Saturday, October 24, 2015

What I'm Learning at the MGH Psychopharm Conference, Continued

Moving right alone here, but I'm now many lectures behind.  I'll do my best:

Dr. Jenike on Obsessive Compulsive Disorder
"It's almost unheard of to have a patient get all better."
~SSRI's are the usual medication, often at higher doses than used to treat depression.
~Cognitive Behavioral therapy is the best augmenter.
~MAOIs may help with OCD with panic attacks.
~Lots of other stuff has been tried including Dilantin, Neurontin, morphine, Zofran, pindolol, tramadol St. John's Wort, inositol.
~Glutamate may be involved in OCD and medications that effect glutamate have shown some promise, Including Namenda (memantine), riluzole (a medicine used to treat ALS), and N-Acetylcysteine
~In sudden onset of OCD, consider infectious etiologies, including PANDAS (Google it)

Dr. Simon on PTSD
~propranolol doesn't seem to prevent PTSD (sorry, Roy)
~People who get opiates may be less traumatized -- better pain control likely
~steroids may have some some role in preventing PTSD if administered soon after a trauma
~Don't use benzos for PTSD, they interfere with extinction learning and ultimately make PTSD worse.
~Don't use benzos for PTSD.
~Prazosin helps with nightmares. Lunesta may help with insomnia
~SSRIs help, but not a lot.  Risperidone and quietiapine may be helpful, there is not enough data to say much about other antipsychotics.
~There's not enough data to support that smoking marijuana is helpful.
~We need more research.

Dr. Zakhary on OCD-related disorders: Body dysmorphic disorder, trichotillomania (hair pulling), skin picking and hoarding
~There are no FDA approved medications to treat these disorders.  Check out
~People with body dysmorphic disorder can spend up to 8 hours/day looking in the mirror.
~SSRIs may help.  There is no indication for using an antipsychotic even if the patient is delusional.
~Tricotillophagia is the name for eating the hair after it's been pulled out.  You learn something new every day.
~N-acetylcysteine may be helpful (NAC), dose of 1200mg -2400mg/day.  Brand names Jarrow or Swanson, and you can get it from Amazon.  Swanson is cheaper.
~Also Naltrexone at 50-100mg, or Olanzapine, 10mg/d
~For skin picking: SSRIs may help.  Olanzapine 5mg/d, Abilify 5-10mg/d, Lithium, or Milk Thistle. It's all case reports.
~An itch workup should be done.
~Hoarding: medications studies are inconsistent and very limited.  CBT!

So, I've gotten you to 5:15 yesterday.  I went to sessions on Sleep Disorders (avoid meds, refer for >CBT!, and apparently trazadone doesn't work) and Natural medications for psychiatric disorders at night, and then dinner at a wonderful French restaurant on Newbury Street with a friend.  It made for a late night, and it all started over this morning with more to come tonight, and all day tomorrow.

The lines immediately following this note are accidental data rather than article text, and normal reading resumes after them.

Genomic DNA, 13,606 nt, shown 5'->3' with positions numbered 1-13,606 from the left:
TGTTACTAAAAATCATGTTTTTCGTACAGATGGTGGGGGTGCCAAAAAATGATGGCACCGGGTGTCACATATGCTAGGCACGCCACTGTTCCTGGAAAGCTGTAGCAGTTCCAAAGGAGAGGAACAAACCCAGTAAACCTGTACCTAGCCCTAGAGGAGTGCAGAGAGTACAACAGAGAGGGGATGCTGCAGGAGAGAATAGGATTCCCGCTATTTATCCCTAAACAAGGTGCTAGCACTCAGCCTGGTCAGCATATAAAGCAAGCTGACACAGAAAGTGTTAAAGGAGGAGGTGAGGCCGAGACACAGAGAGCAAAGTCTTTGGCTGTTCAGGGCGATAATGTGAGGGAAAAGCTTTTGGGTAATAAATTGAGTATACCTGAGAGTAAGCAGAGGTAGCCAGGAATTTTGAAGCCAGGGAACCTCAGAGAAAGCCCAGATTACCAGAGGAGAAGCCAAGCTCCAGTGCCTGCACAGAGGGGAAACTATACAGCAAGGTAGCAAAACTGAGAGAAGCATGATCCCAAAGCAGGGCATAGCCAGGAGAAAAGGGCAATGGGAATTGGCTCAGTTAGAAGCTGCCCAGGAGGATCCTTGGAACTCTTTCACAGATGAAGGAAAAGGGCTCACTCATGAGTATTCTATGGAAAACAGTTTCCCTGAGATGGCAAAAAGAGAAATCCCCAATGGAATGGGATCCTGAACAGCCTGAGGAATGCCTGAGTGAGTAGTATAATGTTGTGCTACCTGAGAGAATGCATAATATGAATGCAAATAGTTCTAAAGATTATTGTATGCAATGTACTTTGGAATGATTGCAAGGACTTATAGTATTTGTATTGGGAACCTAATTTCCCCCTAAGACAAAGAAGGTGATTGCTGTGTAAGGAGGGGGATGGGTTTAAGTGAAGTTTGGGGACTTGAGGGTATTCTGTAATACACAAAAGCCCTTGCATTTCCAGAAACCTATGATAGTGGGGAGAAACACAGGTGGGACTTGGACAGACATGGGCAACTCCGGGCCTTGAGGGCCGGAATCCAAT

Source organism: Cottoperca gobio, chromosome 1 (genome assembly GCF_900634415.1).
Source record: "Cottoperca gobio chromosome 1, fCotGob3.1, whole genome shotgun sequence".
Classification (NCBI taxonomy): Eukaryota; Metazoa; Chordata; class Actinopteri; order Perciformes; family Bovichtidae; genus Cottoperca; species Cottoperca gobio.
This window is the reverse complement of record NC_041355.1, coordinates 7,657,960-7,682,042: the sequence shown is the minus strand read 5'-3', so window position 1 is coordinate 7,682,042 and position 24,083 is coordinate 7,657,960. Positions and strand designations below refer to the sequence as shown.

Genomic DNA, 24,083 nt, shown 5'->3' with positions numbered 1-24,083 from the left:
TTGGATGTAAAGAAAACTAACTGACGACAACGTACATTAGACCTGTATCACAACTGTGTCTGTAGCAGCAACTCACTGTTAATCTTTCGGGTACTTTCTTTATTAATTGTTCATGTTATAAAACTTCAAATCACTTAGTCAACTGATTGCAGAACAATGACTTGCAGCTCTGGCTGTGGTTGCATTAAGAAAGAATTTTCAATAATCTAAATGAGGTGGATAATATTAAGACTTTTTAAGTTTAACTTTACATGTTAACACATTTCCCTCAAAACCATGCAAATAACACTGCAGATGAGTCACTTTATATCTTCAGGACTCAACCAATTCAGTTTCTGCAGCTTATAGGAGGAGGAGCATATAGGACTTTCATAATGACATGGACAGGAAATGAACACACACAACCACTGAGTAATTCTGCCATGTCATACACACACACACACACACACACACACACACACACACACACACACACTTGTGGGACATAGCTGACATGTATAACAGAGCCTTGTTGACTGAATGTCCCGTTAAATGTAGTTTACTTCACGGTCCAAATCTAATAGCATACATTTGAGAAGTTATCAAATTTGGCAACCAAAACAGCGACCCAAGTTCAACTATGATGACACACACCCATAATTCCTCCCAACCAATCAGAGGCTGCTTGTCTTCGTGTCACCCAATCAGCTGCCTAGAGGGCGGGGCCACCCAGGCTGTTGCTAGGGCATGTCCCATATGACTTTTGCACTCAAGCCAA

Thanks for listening.


bluejonah said...

Note: Im a patient and not a medical professional. :)

Wow. very fascinating! So, are benzos good for anything? From reading your blog of the last few months (including past posts and those wonderful podcasts I wish you'd continue), benzos sound terrible. So when would an appropriate use for them be? It reminds me when I was 16 (Im 33) and a doctor in the ED prescribed me xanax because I was having anxiety in school ( i was there for something else). I took one pill and it didnt do anything for me so I never took them again. Holy crap am I glad I did that!

Anyway, I love these posts. Hope you get to post more!

As for your post on criticism from drive-by-commenters and those criticizing you for being insensitive or whatever: Bah! I love this blog and check it daily. Haters gonna hate! I get a lot out of this blog and hope you continue it. It's hard to find quality and reliable writing on the internet regarding psychiatry.

Steven Reidbord MD said...

@bluejonah, It's pretty well established that benzos aren't good for PTSD. In my opinion, though, they're overly demonized of late. The best use of a benzo is an occasional time-limited situation that brings anxiety, e.g., an airplane flight. Even if the anxiety arises in everyday life, I see little to worry about if the med is taken once or twice a week, or less. Problems arise when this slides into daily use, at which point tolerance and dependence may occur. (And I'm not a child psychiatrist, but I'd be much more hesitant about giving them to a 16 year old.) Given that benzos are safer than most of our other psych meds, I think we should distinguish meds like benzos with some potential drawbacks, versus those that commonly cause serious side-effects, like mood stabilizers and neuroleptics. (Common antidepressants are in between, in my opinion.) Like everything else in medicine, there are risks and benefits to weigh.